There were many national and local activities to honor the memory of the Rev. Dr. Martin Luther King Jr. on Jan. 17. On the eve of King’s anniversary, the Concord Baptist Church of Christ in Bedford-Stuyvesant awarded $5,000 grants to several community organizations.

In recognition of the church’s unwavering community support, Brooklyn Borough President Marty Markowitz presented a citation to the church’s Christ Fund, which is used for such purposes. Under the leadership of the pastor, the Rev. Dr. Gary Simpson, grants were awarded to the Brooklyn Arts Council; Dr. Adelaide Sanford Institute; NIA Community Service Network; Reel Teen Film Making; Youth Justice Board Center for Court Innovations; and Ifetayo Cultural Arts Academy. Dr. Lester Young accepted the grant for the Dr. Adelaide Sanford Institute.

The church’s unselfish acts of giving have resulted in over $1 million being distributed over the years to organizations with proven track records of service to communities.

The social conditions of today, coupled with a lack of knowledge of historical events, have created a noticeable void in the minds and souls of many. After listening to news broadcasts or flipping through the pages of newspapers, one can argue that King’s legacy has been trivialized and reduced to sales pitches and insignificant formalities, where politicians parade and peddle their wares using highlights and sound bites from King’s famous “I Have a Dream” speech. However, the antithesis of this norm was evident at the Concord Baptist Church.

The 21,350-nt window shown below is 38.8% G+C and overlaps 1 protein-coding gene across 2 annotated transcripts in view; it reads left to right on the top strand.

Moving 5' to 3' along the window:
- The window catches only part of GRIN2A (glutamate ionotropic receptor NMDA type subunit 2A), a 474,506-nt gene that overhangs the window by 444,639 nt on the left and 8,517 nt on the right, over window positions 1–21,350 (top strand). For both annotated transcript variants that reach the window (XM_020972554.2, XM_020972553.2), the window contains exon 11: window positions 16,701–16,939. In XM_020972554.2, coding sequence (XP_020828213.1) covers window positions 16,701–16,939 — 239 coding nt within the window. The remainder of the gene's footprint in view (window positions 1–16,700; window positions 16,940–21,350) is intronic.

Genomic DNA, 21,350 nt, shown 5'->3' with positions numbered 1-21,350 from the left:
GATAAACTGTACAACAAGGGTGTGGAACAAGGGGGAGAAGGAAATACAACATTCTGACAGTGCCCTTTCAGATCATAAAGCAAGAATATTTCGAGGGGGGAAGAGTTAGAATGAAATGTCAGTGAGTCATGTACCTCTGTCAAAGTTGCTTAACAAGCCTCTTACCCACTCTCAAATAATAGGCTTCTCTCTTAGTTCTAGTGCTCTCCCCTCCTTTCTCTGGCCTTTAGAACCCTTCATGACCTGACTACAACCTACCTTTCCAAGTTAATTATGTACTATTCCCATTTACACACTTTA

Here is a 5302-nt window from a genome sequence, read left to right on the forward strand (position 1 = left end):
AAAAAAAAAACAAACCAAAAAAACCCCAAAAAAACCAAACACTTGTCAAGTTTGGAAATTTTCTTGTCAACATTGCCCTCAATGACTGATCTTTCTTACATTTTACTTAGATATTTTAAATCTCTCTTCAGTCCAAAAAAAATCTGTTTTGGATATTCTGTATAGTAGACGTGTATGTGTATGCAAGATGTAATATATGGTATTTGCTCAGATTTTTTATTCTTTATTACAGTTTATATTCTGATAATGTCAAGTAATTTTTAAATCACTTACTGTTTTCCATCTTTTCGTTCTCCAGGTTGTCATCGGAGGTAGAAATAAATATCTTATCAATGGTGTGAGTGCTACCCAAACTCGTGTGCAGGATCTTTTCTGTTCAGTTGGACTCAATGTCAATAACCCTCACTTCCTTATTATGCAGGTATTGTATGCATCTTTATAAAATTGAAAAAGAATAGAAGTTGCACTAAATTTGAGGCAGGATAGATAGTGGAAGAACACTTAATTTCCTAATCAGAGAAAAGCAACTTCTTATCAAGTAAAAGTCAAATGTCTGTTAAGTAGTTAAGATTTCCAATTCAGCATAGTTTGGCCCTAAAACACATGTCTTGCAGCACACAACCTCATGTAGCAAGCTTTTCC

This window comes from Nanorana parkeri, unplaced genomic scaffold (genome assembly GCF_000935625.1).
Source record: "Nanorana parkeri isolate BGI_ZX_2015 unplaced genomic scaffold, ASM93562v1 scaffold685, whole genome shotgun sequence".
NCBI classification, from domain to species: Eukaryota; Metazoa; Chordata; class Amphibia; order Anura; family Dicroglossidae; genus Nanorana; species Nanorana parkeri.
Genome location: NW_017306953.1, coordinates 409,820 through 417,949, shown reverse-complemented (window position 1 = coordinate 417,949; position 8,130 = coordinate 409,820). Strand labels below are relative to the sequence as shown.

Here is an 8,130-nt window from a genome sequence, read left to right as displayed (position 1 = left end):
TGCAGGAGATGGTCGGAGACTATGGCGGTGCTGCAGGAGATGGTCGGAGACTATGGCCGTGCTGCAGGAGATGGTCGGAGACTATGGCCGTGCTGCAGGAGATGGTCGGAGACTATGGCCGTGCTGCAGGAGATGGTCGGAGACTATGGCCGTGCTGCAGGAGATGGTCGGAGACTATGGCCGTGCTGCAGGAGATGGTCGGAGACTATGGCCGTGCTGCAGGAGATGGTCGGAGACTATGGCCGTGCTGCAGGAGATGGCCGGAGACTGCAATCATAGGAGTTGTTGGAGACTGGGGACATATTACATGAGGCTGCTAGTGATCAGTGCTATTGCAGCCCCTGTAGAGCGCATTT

Simpson’s message was grounded in the text “Do not repay anyone back evil for evil but take thought for what is noble in the sight of all.” He asked congregants not to minimize those who fought for our freedom and challenged them to listen to all of King’s speeches and hear how he poured out his soul and spoke against the war in Vietnam and the evils of Jim Crow. Simpson also cautioned against being consumed with getting “even” and not finding a way to live with dignity.

The memory of King was honored through “A Nobler Call,” a sermon that revisited a time and place in history when the Black church was more than an edifice, when the church was the center of the Black community’s existence and a sustaining force in the struggle for the elusive “liberty and justice for all.”